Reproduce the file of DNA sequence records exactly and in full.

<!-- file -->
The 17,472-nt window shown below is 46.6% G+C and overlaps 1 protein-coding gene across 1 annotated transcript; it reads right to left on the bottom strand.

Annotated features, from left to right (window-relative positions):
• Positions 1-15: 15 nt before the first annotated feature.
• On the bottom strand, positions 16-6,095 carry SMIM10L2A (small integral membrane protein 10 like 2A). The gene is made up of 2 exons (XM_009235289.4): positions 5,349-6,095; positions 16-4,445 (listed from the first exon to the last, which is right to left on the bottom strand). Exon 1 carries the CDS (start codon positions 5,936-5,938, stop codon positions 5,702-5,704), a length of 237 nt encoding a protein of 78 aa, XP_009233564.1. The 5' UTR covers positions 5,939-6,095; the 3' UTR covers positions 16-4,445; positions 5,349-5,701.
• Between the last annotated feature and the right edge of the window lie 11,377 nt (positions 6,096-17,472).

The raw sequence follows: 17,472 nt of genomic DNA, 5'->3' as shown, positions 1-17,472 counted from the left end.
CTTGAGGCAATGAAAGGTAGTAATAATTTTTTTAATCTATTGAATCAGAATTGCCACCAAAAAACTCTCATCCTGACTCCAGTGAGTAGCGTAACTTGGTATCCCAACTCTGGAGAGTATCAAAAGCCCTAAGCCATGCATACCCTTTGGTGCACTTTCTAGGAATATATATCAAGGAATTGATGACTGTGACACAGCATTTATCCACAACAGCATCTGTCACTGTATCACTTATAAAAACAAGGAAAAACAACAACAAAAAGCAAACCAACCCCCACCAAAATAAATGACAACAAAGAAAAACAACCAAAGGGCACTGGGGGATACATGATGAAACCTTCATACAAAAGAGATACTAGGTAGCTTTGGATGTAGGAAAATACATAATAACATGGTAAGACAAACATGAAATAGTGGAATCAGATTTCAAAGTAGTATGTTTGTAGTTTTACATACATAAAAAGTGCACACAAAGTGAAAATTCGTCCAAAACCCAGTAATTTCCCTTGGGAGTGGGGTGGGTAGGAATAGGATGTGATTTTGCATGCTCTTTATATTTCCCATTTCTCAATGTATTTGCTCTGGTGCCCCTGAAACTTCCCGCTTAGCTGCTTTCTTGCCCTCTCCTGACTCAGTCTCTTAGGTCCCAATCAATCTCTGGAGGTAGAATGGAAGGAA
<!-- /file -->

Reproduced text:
The 17,472-nt window shown below is 46.6% G+C and overlaps 1 protein-coding gene across 1 annotated transcript; it reads right to left on the bottom strand.

Annotated features, from left to right (window-relative positions):
• Positions 1-15: 15 nt before the first annotated feature.
• On the bottom strand, positions 16-6,095 carry SMIM10L2A (small integral membrane protein 10 like 2A). The gene is made up of 2 exons (XM_009235289.4): positions 5,349-6,095; positions 16-4,445 (listed from the first exon to the last, which is right to left on the bottom strand). Exon 1 carries the CDS (start codon positions 5,936-5,938, stop codon positions 5,702-5,704), a length of 237 nt encoding a protein of 78 aa, XP_009233564.1. The 5' UTR covers positions 5,939-6,095; the 3' UTR covers positions 16-4,445; positions 5,349-5,701.
• Between the last annotated feature and the right edge of the window lie 11,377 nt (positions 6,096-17,472).

The raw sequence follows: 17,472 nt of genomic DNA, 5'->3' as shown, positions 1-17,472 counted from the left end.
CTTGAGGCAATGAAAGGTAGTAATAATTTTTTTAATCTATTGAATCAGAATTGCCACCAAAAAACTCTCATCCTGACTCCAGTGAGTAGCGTAACTTGGTATCCCAACTCTGGAGAGTATCAAAAGCCCTAAGCCATGCATACCCTTTGGTGCACTTTCTAGGAATATATATCAAGGAATTGATGACTGTGACACAGCATTTATCCACAACAGCATCTGTCACTGTATCACTTATAAAAACAAGGAAAAACAACAACAAAAAGCAAACCAACCCCCACCAAAATAAATGACAACAAAGAAAAACAACCAAAGGGCACTGGGGGATACATGATGAAACCTTCATACAAAAGAGATACTAGGTAGCTTTGGATGTAGGAAAATACATAATAACATGGTAAGACAAACATGAAATAGTGGAATCAGATTTCAAAGTAGTATGTTTGTAGTTTTACATACATAAAAAGTGCACACAAAGTGAAAATTCGTCCAAAACCCAGTAATTTCCCTTGGGAGTGGGGTGGGTAGGAATAGGATGTGATTTTGCATGCTCTTTATATTTCCCATTTCTCAATGTATTTGCTCTGGTGCCCCTGAAACTTCCCGCTTAGCTGCTTTCTTGCCCTCTCCTGACTCAGTCTCTTAGGTCCCAATCAATCTCTGGAGGTAGAATGGAAGGAA